“In a study of patients with mild to moderate hip dysplasia and hip pain, McCarthy and Lee (2002) found that 72% of the 170 hips studied had labral tears, and 93% of these tears were in the anterior region of the labrum.”
Any structural differences that create less distance between the femur and acetabulum can make the probability of labral tears higher. This includes a short femoral neck (the area between the head and the shaft) or a condition known as Femoral Acetabular Impingement (FAI). Wikipedia link
There are different types of FAI. The neck of the femur can have a bony growth along it. When there is a bony growth there, it is known as a Cam deformity.
It is also possible to have what is called a Pincer deformity. In this case there is bony deformation on the pelvic side of the joint. It is due to a deeper than normal socket or an abnormal tilt to the socket.
It is also possible to have a mix of the two (the most common). In all cases the femoral neck ends up bumping into the socket quicker. This can by itself reduce the range of motion possible at the joint. It also increases the chance that the labrum gets pinched and torn.
Reduced Acetabular and/or Femoral Anteversion
If the acetabulum is facing backward more than normal you either have what is called reduced anteversion or if pointing backward then it’s called retroversion. You can also have decreased anteversion or retroversion of the femur. This is referring to the line created by the femoral neck relative to the distal (bottom) end of the femur.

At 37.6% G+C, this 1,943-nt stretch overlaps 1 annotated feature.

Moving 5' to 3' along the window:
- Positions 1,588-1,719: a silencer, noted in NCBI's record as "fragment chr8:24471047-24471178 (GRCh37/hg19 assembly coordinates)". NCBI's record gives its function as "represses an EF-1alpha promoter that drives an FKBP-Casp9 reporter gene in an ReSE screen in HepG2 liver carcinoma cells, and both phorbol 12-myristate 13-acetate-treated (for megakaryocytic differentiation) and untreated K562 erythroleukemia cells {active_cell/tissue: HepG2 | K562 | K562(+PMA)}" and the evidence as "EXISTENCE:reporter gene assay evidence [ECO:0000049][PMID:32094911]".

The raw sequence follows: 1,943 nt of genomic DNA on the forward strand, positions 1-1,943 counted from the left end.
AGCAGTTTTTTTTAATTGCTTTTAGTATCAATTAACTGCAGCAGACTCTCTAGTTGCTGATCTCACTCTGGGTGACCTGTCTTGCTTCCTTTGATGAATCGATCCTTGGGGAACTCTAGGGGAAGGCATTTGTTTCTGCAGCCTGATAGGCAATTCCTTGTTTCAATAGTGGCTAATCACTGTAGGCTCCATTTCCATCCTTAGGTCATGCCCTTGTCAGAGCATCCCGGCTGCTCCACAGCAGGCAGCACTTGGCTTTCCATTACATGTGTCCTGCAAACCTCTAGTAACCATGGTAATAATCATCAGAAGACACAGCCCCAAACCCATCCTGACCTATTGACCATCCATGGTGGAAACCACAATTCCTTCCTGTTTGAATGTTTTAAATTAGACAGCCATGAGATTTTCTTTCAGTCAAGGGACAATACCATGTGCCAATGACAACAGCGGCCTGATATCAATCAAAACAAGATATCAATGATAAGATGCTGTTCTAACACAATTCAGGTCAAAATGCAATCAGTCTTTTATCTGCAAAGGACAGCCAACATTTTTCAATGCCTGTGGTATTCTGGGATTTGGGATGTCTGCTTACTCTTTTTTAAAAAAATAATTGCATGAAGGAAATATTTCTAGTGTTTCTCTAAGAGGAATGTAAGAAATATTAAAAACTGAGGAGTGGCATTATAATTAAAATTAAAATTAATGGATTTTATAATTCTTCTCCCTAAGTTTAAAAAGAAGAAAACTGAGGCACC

Without over-complicating it, with these shapes in your hip joint, you are more likely to have the neck of the femur bumping into the socket more quickly. For instance, in acetabular retroversion, flexion of the hip, along with adduction, bring the femur and the socket into contact pinching the labrum. (Lavigne et al., 2004; Ganz et al., 2003)
What If You Don’t Have Any of These?
In those that do not have any of these pre-existing conditions, the cause of labral tears varies, but generally includes direct trauma. Activities such as running, cycling, tennis, soccer, hockey, golf, and ballet can be associated with labral tears. It seems reasonable that yoga would be included in the list. Something like dropping into a hanumanasana too quickly could do it.
A wide range of movements may be associated with labral tears but most commonly they include hyperextension of the hip joint, especially when also including external rotation of the joint at the same time. Having said all of that, up to 74.1% of labral tears (Santori and Villar, 2000) are not associated with any known specific event or cause. It is believed that repeated microtraumas over a long period of time might be the culprit.
I reached out to a friend of mine who had a labral tear and general hip degradation. She is both a yoga practitioner and a teacher. She ended up with a complete hip replacement. I know what you’re thinking; it was the yoga that did it. After all, she’s a practitioner and a teacher.
When she went to the doctor she was diagnosed with a mild case of hip dysplasia as well as decreased anteversion. One factor alone would have put her at a higher risk; two increases the probability that if she just did moderate activity/exercise of any type, she might have ended up in the same place. There’s no way to know for sure. Did the practice of asana make it happen? Or was it just what she chose to do as her activity?
Because she has been through this herself, she has since worked with a few other practitioners who ended up with labral tears.